The cybersecurity landscape in Canada has shifted.
In 2022, cyberattacks increased by 20 per cent in Canada, and between April and June, weekly cyber attacks on organizations reached their highest point in two years. Canadian organizations are under attack, but cybercriminals are also targeting individuals with increasingly sophisticated fraud maneuvers. One group of Canadians, in particular, is experiencing a growing number of cyber threats — travellers.
The combination of all-time high travel costs, increased travel spending, and a rebounding eagerness to travel post-pandemic has created the perfect storm for online bad actors to exploit unsuspecting travellers.
The escalating threat of travel-related cybercrime
Check Point Research, the research and intelligence arm of Check Point, is tracking a number of travel-related cybersecurity concerns both in Canada and globally. Ahead of the summertime booking season, close to 30,000 new websites related to holidays were created, 1 in every 83 of which were either malicious or suspicious. Check Point also discovered a growing number of phishing scams, data theft, and crimes related to travel fraud.
During periods of increased consumer spending, an uptick in fraud and online scams is not uncommon. According to Booking.com, half of travellers are increasing their spending on travel to make up for lost time during the pandemic. With more financial resources at stake and a larger online population planning travel independently, the opportunities for cybercriminals to capitalize on eager travellers multiply.
Phishing expeditions: Don’t take the bait on your dream vacation
Phishing scams continue to be among the most prevalent tactics being used to target travellers. Using increasingly sophisticated techniques, cybercriminals can create convincing spoofs of legitimate, reputable travel websites or send emails that appear to be from known senders. The scams usually offer deals or special offers, tricking victims into disclosing personal or financial information. In the absence of spelling or grammar mistakes or any immediate indications of foul play, even tech-savvy individuals can struggle to distinguish between legitimate and malicious communications.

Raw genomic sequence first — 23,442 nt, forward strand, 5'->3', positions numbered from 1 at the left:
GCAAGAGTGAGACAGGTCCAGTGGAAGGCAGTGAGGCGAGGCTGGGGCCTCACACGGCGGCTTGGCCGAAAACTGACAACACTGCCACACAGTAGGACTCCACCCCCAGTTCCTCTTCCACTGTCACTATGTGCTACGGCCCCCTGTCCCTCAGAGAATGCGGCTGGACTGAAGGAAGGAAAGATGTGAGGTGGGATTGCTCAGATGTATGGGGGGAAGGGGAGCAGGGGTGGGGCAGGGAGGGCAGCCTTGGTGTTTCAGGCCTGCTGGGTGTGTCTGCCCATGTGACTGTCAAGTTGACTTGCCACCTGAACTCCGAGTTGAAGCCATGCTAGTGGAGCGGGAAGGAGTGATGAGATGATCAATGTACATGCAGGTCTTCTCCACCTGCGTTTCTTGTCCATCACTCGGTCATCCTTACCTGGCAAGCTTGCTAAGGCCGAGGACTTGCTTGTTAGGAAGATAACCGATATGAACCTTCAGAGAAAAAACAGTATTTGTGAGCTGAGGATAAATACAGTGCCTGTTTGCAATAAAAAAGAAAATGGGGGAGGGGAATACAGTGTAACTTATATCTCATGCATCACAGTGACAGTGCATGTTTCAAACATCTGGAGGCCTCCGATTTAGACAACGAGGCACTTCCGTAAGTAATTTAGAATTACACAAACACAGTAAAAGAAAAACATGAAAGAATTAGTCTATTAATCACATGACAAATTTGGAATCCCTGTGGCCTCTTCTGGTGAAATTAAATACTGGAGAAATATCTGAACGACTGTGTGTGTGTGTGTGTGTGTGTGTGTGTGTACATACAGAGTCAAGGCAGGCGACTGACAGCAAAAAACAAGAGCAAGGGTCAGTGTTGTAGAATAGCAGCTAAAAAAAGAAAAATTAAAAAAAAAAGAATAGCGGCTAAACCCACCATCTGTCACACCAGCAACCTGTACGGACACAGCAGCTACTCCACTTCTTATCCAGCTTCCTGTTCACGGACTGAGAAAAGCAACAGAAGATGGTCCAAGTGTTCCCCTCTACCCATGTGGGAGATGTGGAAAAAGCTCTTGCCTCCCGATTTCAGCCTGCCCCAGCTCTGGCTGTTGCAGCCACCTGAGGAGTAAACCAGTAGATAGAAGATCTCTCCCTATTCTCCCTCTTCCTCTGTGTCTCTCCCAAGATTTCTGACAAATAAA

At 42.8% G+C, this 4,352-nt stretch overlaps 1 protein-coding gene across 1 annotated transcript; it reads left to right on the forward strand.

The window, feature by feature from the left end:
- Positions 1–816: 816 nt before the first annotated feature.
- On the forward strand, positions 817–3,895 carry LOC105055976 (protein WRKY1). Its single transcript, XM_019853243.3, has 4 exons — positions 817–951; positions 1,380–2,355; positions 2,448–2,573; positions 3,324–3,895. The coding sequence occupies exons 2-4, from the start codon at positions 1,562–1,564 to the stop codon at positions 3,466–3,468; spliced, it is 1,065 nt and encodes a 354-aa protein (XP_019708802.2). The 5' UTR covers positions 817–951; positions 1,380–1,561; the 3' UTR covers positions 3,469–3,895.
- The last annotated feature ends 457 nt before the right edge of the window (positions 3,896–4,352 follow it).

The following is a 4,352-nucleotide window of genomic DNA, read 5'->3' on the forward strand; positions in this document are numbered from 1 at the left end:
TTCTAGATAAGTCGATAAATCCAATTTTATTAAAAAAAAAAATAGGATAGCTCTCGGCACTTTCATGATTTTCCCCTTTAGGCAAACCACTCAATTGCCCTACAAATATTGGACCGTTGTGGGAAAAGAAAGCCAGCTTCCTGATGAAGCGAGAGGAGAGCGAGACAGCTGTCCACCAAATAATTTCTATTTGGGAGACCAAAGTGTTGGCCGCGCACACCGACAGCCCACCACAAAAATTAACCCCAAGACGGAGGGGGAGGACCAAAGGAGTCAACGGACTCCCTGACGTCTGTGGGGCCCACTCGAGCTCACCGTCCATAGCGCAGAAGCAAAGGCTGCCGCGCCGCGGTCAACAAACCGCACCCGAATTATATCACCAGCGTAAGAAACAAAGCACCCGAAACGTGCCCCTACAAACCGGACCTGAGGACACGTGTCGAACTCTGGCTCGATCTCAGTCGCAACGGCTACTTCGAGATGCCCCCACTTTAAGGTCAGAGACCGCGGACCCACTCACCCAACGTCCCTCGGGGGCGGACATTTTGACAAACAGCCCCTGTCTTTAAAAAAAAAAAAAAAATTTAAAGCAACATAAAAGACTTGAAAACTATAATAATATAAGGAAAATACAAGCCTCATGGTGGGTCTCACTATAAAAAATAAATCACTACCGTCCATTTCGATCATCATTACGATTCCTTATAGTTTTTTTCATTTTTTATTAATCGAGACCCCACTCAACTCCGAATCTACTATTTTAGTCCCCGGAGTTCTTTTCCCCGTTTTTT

Securing public Wi-Fi: Safeguarding sensitive data on the move
Connecting to public Wi-Fi networks in airports, hotels, and restaurants is a common practice for most travellers. However, when a user connects to unsecured local wi-fi networks, predators can intercept sensitive information, such as login credentials and payment details.
Similarly, plugging devices into public charging stations can invite cybersecurity threats. Earlier this year, the FBI issued a warning about free cellphone charging kiosks. Cybercriminals were engaging in “juice-jacking,” which installed malware on users’ devices via public charging stations and harvested travellers’ data.
Ensuring cyber resilience: Best practices for securing your travel plans
Given the growing threat landscape, education and awareness will play a critical in keeping Canadian travellers safe. By understanding the nature of cyber threats that travellers face, individuals can better protect themselves from falling victim to a cyber attack. Best practices for avoiding travel scams and cybersecurity vulnerabilities include:
- Always buy from an authentic and reliable source: Thoroughly research and verify the authenticity of all companies before making any online bookings. Instead of following a link sent through an email or text, go directly to the provider by searching for them on your search engine and locating the promotion directly. Pay attention to the URLs to check if there is anything usual or unfamiliar, and prioritize websites using HTTPS.
- Look for ‘too good to be true’ offers: Phishing scams often rely on the promise of an extremely good discount. If you receive an offer that appears to be too good to pass up, don’t rush to buy. Instead, confirm that the seller is authentic by checking other websites to see if they are offering similar discounts.
- Avoid public Wi-Fi networks and charging stations: Avoid connecting your devices to unsecured Wi-Fi networks unless you are connected to a VPN, and avoid accessing financial or personal information (ex., your banking apps). If you need to charge a device, use your own power cord and plug it into a wall outlet to avoid “juice jacking.”
After years of cancelled trips and deferred travel, the allure of a perfect summer getaway is hard to resist. However, it’s imperative that Canadians remain cautious and aware of the heightened cybersecurity risk they face while travelling. Recognizing common cybercrime tactics, such as phishing scams and spoofed websites, can empower travellers to make informed decisions and avoid malicious actors.
Robert Falzon is the head of engineering at Check Point Canada.
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